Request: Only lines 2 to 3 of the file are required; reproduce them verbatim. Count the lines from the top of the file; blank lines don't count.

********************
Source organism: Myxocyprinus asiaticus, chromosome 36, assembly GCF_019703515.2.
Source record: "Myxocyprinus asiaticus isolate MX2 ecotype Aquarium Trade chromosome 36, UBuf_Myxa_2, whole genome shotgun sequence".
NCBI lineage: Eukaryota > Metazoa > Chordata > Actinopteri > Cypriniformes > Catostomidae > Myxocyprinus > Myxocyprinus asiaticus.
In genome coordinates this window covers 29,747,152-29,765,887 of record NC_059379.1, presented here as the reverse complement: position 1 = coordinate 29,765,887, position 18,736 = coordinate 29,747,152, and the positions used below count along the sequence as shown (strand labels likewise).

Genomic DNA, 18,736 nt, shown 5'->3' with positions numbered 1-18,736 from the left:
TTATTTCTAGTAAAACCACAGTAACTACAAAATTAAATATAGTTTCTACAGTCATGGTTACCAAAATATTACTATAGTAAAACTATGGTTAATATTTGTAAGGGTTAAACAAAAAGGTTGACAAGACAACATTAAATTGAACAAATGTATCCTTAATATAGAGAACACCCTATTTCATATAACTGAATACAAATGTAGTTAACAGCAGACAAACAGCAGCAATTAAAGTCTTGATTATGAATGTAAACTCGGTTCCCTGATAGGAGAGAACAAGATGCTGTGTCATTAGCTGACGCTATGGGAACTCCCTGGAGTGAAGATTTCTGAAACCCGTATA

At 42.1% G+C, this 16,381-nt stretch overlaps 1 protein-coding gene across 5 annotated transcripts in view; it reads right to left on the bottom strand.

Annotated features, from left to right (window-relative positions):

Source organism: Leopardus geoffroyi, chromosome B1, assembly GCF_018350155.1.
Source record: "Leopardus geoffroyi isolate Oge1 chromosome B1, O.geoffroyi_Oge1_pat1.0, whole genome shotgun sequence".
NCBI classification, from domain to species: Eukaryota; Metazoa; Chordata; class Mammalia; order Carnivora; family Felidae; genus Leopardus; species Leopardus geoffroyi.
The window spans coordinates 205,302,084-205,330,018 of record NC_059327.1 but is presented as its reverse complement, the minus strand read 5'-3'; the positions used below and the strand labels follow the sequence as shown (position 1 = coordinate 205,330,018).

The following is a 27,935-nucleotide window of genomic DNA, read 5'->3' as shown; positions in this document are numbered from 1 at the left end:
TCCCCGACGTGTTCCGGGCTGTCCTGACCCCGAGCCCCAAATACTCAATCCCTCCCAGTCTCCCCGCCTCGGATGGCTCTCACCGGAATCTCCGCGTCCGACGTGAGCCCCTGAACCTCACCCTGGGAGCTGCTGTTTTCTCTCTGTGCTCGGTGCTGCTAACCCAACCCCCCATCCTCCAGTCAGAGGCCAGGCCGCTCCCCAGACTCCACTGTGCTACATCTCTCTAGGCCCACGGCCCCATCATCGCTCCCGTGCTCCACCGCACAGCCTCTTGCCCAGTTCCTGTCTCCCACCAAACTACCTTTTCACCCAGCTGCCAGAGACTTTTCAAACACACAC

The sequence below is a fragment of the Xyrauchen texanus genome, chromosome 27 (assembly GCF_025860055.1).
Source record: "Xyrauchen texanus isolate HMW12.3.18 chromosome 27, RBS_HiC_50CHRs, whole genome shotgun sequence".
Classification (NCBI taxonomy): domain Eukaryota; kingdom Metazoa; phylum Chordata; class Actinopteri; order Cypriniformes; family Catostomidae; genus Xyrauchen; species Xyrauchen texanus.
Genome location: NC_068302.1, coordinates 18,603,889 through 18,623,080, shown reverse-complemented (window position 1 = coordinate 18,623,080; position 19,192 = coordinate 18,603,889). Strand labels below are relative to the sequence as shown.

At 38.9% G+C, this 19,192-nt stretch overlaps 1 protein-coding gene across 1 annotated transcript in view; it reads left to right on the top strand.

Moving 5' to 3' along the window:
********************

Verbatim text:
Source record: "Myxocyprinus asiaticus isolate MX2 ecotype Aquarium Trade chromosome 36, UBuf_Myxa_2, whole genome shotgun sequence".
NCBI lineage: Eukaryota > Metazoa > Chordata > Actinopteri > Cypriniformes > Catostomidae > Myxocyprinus > Myxocyprinus asiaticus.